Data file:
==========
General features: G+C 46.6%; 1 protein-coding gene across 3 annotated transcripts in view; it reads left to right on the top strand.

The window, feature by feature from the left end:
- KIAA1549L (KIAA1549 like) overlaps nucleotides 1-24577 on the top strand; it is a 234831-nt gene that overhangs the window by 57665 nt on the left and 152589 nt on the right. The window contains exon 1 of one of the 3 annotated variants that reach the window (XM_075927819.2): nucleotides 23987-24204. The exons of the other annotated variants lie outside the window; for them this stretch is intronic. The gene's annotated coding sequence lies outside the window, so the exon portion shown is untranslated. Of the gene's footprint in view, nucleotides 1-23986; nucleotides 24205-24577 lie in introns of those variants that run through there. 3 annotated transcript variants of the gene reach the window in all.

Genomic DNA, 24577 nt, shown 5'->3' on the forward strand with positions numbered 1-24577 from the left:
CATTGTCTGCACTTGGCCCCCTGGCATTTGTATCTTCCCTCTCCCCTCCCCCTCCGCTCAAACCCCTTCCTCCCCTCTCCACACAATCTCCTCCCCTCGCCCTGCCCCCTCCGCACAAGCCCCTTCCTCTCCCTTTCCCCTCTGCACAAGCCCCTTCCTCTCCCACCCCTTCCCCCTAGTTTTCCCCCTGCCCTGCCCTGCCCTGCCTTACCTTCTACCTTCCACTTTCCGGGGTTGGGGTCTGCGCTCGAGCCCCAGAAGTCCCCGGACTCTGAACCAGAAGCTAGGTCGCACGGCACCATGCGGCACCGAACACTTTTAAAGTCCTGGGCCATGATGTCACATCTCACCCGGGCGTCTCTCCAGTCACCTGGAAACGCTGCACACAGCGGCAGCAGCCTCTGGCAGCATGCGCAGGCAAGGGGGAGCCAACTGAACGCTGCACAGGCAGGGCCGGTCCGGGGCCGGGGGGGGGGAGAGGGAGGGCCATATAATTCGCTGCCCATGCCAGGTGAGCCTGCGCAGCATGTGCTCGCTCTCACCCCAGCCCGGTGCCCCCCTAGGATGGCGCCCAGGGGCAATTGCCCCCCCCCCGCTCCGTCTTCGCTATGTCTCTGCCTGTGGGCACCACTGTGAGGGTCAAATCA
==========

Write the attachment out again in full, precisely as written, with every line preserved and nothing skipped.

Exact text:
General features: G+C 46.6%; 1 protein-coding gene across 3 annotated transcripts in view; it reads left to right on the top strand.

The window, feature by feature from the left end:
- KIAA1549L (KIAA1549 like) overlaps nucleotides 1-24577 on the top strand; it is a 234831-nt gene that overhangs the window by 57665 nt on the left and 152589 nt on the right. The window contains exon 1 of one of the 3 annotated variants that reach the window (XM_075927819.2): nucleotides 23987-24204. The exons of the other annotated variants lie outside the window; for them this stretch is intronic. The gene's annotated coding sequence lies outside the window, so the exon portion shown is untranslated. Of the gene's footprint in view, nucleotides 1-23986; nucleotides 24205-24577 lie in introns of those variants that run through there. 3 annotated transcript variants of the gene reach the window in all.

Genomic DNA, 24577 nt, shown 5'->3' on the forward strand with positions numbered 1-24577 from the left:
CATTGTCTGCACTTGGCCCCCTGGCATTTGTATCTTCCCTCTCCCCTCCCCCTCCGCTCAAACCCCTTCCTCCCCTCTCCACACAATCTCCTCCCCTCGCCCTGCCCCCTCCGCACAAGCCCCTTCCTCTCCCTTTCCCCTCTGCACAAGCCCCTTCCTCTCCCACCCCTTCCCCCTAGTTTTCCCCCTGCCCTGCCCTGCCCTGCCTTACCTTCTACCTTCCACTTTCCGGGGTTGGGGTCTGCGCTCGAGCCCCAGAAGTCCCCGGACTCTGAACCAGAAGCTAGGTCGCACGGCACCATGCGGCACCGAACACTTTTAAAGTCCTGGGCCATGATGTCACATCTCACCCGGGCGTCTCTCCAGTCACCTGGAAACGCTGCACACAGCGGCAGCAGCCTCTGGCAGCATGCGCAGGCAAGGGGGAGCCAACTGAACGCTGCACAGGCAGGGCCGGTCCGGGGCCGGGGGGGGGGAGAGGGAGGGCCATATAATTCGCTGCCCATGCCAGGTGAGCCTGCGCAGCATGTGCTCGCTCTCACCCCAGCCCGGTGCCCCCCTAGGATGGCGCCCAGGGGCAATTGCCCCCCCCCCGCTCCGTCTTCGCTATGTCTCTGCCTGTGGGCACCACTGTGAGGGTCAAATCA